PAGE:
HTTP Message Handlers in WEB API

message handler is a class that receives an HTTP request and returns an HTTP response. Message handlers derive from the abstract HttpMessageHandler class.

Typically, a series of message handlers are chained together. The first handler receives an HTTP request, does some processing, and gives the request to the next handler. At some point, the response is created and goes back up the chain. This pattern is called a delegating handler.

Server-Side HTTP Message Handlers in WEB API

Talking about message handlers, they are fairly common and in fact the HTTP infrastructure in ASP.NET uses them a lot. This means that even if you don’t know it, but each HTTP request travels a message handler pipeline. The cool thing is that we can create our own custom message handlers (which I’ll call from now on delegating handlers) and extend the behavior of the already existing pipeline. Graphically, the result would look something like that:

In ASP.NET Web API Framework, there are two types of message handlers are available. They are as follows

  1. Server-Side HTTP Message Handlers
  2. Client-Side HTTP Message Handlers

In this article, I am going to discuss the Server-Side HTTP Message Handlers in Web API Framework with some real-time examples.

Server- side Message Handlers

On the Server side, the Web API pipeline uses some built-in Message Handlers. The term “built-in” implies that those handlers are already set up by the MVC Web API framework. Those are:

  • HttpServer: This handler collects requests from the host.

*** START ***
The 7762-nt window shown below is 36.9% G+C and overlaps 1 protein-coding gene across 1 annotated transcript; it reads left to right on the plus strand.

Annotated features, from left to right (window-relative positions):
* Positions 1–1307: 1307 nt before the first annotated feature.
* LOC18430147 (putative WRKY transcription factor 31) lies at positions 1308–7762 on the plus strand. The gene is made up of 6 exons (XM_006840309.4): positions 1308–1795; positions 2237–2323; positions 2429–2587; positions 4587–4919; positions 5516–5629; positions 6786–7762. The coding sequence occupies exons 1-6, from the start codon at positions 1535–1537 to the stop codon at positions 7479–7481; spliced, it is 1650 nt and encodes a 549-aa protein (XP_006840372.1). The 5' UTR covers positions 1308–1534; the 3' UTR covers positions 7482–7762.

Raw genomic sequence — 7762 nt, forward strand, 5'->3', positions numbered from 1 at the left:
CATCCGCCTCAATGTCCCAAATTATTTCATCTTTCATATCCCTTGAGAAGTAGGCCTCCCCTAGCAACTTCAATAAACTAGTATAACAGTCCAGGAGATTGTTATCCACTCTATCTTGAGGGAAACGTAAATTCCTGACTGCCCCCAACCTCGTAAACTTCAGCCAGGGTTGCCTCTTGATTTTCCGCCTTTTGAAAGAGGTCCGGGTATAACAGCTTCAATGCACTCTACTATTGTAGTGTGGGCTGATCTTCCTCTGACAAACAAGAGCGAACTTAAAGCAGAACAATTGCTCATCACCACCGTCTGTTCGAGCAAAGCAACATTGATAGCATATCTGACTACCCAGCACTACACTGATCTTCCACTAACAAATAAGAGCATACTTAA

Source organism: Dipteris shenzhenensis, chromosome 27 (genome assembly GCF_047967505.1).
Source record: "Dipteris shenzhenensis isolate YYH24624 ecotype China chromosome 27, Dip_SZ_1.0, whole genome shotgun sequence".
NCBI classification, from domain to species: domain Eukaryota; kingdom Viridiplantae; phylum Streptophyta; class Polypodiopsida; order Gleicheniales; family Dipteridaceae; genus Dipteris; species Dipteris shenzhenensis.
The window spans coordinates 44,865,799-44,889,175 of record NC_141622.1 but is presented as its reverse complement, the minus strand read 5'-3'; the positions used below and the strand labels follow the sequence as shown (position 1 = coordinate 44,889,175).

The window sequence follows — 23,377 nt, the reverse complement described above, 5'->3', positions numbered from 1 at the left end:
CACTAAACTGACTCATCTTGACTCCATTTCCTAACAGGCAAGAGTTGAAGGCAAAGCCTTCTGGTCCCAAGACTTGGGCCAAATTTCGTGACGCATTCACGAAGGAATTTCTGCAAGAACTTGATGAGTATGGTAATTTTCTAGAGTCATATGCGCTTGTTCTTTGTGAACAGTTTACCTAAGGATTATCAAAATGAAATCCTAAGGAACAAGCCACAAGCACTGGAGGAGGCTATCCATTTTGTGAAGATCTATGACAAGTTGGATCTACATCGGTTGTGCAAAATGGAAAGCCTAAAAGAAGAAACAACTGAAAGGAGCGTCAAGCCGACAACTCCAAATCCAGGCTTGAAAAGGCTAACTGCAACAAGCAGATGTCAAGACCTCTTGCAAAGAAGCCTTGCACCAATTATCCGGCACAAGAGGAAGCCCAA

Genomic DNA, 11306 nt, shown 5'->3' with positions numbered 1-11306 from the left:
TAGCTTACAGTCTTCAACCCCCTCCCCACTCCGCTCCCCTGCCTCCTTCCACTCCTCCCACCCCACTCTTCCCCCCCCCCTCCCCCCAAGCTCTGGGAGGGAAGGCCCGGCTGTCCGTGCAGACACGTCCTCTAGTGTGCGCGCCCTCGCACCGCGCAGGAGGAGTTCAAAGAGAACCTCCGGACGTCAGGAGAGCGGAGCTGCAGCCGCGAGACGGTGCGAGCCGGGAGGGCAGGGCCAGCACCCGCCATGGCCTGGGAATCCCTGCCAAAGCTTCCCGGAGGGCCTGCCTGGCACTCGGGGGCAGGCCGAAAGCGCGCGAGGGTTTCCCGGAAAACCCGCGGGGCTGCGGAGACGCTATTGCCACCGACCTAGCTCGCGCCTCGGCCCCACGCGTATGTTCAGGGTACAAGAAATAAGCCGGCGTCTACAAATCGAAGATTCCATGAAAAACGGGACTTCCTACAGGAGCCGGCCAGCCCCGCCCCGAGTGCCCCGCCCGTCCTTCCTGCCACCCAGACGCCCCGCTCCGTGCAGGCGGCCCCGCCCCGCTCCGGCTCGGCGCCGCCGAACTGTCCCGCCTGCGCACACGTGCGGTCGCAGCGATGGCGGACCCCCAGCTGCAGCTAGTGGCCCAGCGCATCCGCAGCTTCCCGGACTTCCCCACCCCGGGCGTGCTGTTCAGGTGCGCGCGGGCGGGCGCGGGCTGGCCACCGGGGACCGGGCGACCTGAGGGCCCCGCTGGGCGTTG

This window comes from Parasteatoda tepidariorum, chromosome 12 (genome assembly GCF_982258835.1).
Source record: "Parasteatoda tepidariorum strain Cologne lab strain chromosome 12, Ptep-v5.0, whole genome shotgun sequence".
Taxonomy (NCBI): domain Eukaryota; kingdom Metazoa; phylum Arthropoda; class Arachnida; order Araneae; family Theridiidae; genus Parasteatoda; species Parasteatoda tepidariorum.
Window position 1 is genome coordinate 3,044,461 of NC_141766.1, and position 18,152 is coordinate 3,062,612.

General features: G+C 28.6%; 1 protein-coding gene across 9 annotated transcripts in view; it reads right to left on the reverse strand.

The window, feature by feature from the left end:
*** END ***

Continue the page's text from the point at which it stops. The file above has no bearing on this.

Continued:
• HttpRoutingDispatcher: It dispatches the request based on the route after fetching routing information from a routing table.
  • HttpControllerDispatcher: sends the request to a Web API controller.

You can add custom handlers to the pipeline. Message handlers are good for cross-cutting concerns that operate at the level of HTTP messages (rather than controller actions). For example, a message handler might:

  • Read or modify request headers.
  • Add a response header to responses.
  • Validate requests before they reach the controller.

So, those are the server-side pre-defined Message Handlers that have provide smooth message (read HTTP request and response) passing in Web API applications (In the server side). There are two questions that may arise in this context.

Custom delegating handlers

To write a custom message handler, your class needs to derive from System.Net.Http.DelegatingHandler and override the SendAsync method. The method takes an HttpRequestMessage as input and asynchronously returns an HttpResponseMessage. A typical implementation does the following:

  1. Process the request message.
  2. Call base.SendAsync to send the request to the inner handler.
  3. The inner handler returns a response message. (This step is asynchronous.)
  4. Process the response and return it to the caller.

When you want to just forward requests to other REST resources, the desired behavior might be slightly different, since in this scenario when we receive a request we want to get the response from the remote resource and already sent the response back to the requester. This means that we would need to short-circuit the entire pipeline.

protected override Task HttpResponseMessage SendAsync(HttpRequestMessage request,
    CancellationToken cancellationToken)
    {
        request.Headers.Remove("Host");
        request.RequestUri = new Uri(CreateForwardUri(request.RequestUri.AbsoluteUri));

        if (request.Method == HttpMethod.Get) request.Content = null;
        return _client.SendAsync(request);
    }

Note: The call to the base.SendAsync is asynchronous. If the handler does any work after this call, use the await keyword, as shown in the above example.